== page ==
Why is this any weirder than outlawing low-premium low-payout plans, which is what the ACA did?

r&rkd (#1,657)

It’s a little weird, or perhaps surprising, because proponents of reducing health care costs through expanding the role of free markets in healthcare (not that I think that would work, in short because of information problems, but many people do) wouldn’t seem likely to also support a law restricting employment contract terms. But of course you’re free to pick and choose among policies without regard for a party line–indeed, I find it admirable.

Now, eliminating the tax advantage of employment compensation that comes in the form of health benefits, that’s less surprising to find coupled with a free market approach to health care. And I might agree with you on eliminating that tax advantage, at least because of its distorting effects on employment contracts.

deepomega (#22)

@josiahg Yeah I’m the only one I’ve ever heard of calling for banning employer-offered benefits. I think they provide huge tax code complications and also manage to distort the employee’s knowledge of what they are worth to their employer.

P.J. Morse (#665)

@Michelle Completely concur. Nurses and physician’s assistants end up doing the bulk of the consultations (based on what I saw when a relative underwent cancer treatment). Perhaps the doctors should be handling the surgery and the research.

Oh and “socialist” =/= to “liberal.”

@stuffisthings yes good point! colloquially we do often use the terms as synonyms, but they are not, true statement. this is a fun explanation of the difference, from the harvard political review : “The difference between liberals and socialists, rather, is founded on their different answers to this question: Can the principles by which I vote differ from the principles by which I live?”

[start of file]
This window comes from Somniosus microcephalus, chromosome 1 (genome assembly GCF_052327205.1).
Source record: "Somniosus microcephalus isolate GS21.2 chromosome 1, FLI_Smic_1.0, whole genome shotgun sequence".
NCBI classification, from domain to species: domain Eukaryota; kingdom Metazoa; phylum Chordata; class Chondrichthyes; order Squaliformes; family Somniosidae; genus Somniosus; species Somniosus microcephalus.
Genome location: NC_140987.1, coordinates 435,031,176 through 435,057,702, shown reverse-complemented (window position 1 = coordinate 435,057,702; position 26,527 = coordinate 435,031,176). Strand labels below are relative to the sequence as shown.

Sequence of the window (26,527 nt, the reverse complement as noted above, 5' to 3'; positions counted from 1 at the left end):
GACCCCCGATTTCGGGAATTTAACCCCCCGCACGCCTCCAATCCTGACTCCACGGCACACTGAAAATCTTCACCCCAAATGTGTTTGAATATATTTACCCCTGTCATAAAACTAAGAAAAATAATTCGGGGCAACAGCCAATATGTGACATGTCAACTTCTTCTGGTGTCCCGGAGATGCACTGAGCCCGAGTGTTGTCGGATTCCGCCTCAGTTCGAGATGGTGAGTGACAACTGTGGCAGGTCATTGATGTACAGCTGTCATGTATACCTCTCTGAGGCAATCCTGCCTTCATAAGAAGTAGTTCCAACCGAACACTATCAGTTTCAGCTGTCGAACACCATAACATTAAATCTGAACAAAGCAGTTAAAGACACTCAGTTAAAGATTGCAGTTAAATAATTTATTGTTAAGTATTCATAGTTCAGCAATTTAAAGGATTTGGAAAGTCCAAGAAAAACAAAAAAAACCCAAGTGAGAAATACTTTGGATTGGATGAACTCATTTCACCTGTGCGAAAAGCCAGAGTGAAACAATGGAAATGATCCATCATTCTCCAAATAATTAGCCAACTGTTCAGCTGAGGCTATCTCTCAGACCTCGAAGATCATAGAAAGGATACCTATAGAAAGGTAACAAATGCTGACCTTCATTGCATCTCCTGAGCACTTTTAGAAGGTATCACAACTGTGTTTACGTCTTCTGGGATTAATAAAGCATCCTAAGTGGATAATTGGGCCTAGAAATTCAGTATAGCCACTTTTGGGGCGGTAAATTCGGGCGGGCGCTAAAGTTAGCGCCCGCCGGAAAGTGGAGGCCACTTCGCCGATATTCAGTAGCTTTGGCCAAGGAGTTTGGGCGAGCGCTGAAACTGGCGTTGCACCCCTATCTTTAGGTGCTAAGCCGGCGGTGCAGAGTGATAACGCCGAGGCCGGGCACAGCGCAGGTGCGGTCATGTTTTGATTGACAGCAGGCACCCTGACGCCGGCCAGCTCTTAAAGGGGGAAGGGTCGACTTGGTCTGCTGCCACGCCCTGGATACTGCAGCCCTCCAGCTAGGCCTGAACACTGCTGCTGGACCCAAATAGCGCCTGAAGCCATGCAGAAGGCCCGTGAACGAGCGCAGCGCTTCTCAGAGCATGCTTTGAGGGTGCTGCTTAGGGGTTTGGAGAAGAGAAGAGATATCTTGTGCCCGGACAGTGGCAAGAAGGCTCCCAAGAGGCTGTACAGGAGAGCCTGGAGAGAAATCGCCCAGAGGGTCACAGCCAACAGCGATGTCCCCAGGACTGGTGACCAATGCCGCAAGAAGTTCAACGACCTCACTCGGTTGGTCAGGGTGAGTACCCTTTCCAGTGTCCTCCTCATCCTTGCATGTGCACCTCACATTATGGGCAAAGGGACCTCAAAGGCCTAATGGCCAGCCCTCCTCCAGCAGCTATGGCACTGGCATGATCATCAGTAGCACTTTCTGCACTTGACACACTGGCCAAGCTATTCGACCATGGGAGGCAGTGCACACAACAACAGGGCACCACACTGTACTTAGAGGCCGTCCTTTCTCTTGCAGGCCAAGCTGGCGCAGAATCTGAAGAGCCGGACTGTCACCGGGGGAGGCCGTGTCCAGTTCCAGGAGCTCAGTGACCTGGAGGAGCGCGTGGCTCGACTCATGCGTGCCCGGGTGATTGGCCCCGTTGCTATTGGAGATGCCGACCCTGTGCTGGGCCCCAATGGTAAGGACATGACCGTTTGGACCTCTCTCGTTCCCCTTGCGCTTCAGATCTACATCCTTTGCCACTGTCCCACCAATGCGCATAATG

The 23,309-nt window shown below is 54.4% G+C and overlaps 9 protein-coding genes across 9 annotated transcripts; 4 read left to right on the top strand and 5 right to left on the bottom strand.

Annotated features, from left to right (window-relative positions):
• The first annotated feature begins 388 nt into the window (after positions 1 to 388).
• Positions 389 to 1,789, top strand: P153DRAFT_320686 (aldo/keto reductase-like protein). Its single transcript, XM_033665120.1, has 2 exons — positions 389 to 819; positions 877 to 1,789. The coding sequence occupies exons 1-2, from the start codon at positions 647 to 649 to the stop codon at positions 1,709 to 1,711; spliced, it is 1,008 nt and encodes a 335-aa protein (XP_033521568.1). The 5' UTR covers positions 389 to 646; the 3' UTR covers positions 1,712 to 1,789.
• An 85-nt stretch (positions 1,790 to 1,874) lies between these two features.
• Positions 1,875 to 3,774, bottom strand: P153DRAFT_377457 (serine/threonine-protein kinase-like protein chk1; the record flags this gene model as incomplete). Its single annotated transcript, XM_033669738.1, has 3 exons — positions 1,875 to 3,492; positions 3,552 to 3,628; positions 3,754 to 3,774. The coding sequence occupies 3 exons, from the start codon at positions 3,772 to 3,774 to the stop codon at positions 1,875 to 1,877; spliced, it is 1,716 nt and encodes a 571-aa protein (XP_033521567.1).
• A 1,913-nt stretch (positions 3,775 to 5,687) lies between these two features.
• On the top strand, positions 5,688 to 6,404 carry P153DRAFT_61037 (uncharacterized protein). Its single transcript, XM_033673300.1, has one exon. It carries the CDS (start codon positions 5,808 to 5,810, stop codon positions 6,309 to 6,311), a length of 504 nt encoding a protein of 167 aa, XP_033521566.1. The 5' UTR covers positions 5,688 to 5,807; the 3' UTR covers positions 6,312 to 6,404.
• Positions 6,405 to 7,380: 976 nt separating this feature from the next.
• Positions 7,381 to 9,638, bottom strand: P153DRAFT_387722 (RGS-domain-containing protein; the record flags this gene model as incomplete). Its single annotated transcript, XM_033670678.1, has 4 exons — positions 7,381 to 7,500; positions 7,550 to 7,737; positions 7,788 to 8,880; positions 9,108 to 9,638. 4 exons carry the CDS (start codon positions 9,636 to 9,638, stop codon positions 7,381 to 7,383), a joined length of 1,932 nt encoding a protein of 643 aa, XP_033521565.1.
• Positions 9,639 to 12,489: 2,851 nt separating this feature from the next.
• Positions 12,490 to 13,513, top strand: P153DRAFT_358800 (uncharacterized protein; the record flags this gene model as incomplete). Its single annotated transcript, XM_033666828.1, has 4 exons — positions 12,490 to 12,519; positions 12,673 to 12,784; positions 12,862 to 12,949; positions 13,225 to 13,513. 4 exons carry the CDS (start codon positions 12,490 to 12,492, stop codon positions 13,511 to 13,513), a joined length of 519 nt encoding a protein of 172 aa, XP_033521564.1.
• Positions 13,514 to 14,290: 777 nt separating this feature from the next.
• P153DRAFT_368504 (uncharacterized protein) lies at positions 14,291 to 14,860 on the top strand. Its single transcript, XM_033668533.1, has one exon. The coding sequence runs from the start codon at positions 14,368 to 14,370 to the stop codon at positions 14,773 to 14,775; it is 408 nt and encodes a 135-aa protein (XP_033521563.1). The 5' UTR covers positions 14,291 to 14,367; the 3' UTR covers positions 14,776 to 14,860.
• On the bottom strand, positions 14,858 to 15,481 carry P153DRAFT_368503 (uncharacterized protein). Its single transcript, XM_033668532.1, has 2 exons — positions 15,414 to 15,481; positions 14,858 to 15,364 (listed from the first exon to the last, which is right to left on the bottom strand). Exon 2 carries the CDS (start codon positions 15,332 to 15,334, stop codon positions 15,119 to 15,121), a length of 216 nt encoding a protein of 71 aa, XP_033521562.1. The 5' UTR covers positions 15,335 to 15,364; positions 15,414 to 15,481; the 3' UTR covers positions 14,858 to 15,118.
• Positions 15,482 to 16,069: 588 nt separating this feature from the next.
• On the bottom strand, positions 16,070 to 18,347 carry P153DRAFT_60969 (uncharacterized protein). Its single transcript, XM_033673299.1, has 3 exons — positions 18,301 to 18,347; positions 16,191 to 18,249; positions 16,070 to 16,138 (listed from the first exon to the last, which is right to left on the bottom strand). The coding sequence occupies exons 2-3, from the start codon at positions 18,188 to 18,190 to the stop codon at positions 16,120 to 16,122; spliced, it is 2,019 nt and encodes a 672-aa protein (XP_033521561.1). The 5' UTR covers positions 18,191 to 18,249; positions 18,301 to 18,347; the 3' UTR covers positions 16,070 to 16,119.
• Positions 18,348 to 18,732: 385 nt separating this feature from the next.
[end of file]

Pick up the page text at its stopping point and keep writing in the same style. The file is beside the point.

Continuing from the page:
@Logan Sachon Also in most other countries “liberal” means something more like “libertarian.” A French socialist, for example, would use it primarily as an insult (along with “Anglo-Saxon”).

@Logan Sachon And also, there is the whole concept of the “champagne socialist,” though I prefer Pulp’s anti-New Labour “cocaine socialism.”

Bill Fostex (#573)

Matt Powers, for a long time I thought you were wearing a wifebeater in your photo, but then (circa your last post) I finally clicked on your profile and looked closely and realized, “Oh, ok, no he’s not. Thank God.”

Bill Fostex (#573)

@Bill Fostex (wifebeater AND a cigarette behind your ear)

r&rkd (#1,657)

Also: “The only thing less comforting than spending two hours in a dark room by yourself worrying that you have rabies is spending that same duration watching Tron Legacy 3D.”

this is easy to understand

swirrlygrrl (#2,398)

I am greatly enjoying the stories of ’round the world rabies shots.

Megano! (#124)

I’m pretty sure your experience had you been in America would have been similar, except they would have charged you for your late appointment*, not gotten you the shots that night, and presented you with a massive bill at the end.

*to be fair a lot of doctor’s here in Canada will charge you for missing an appointment as well.

hershmire (#695)

I’m pretty sure you only have 36 hours to get the first shot. So, I guess don’t invest in retirement just yet?

hershmire (#695)

Also, I have to point out that Bulgaria’s healthcare system is also socialized.

EM (#1,012)

I can’t believe two different people had rabies stories to contribute to this website.

@Michelle This site has a lot of rabid followers.

jillcool (#2,123)

@Michelle I can – I also had rabies shots when I was about 14.

EM (#1,012)

@jillcool I guess I never thought of rabies treatment as an economic indicator. The Canadian fallacy!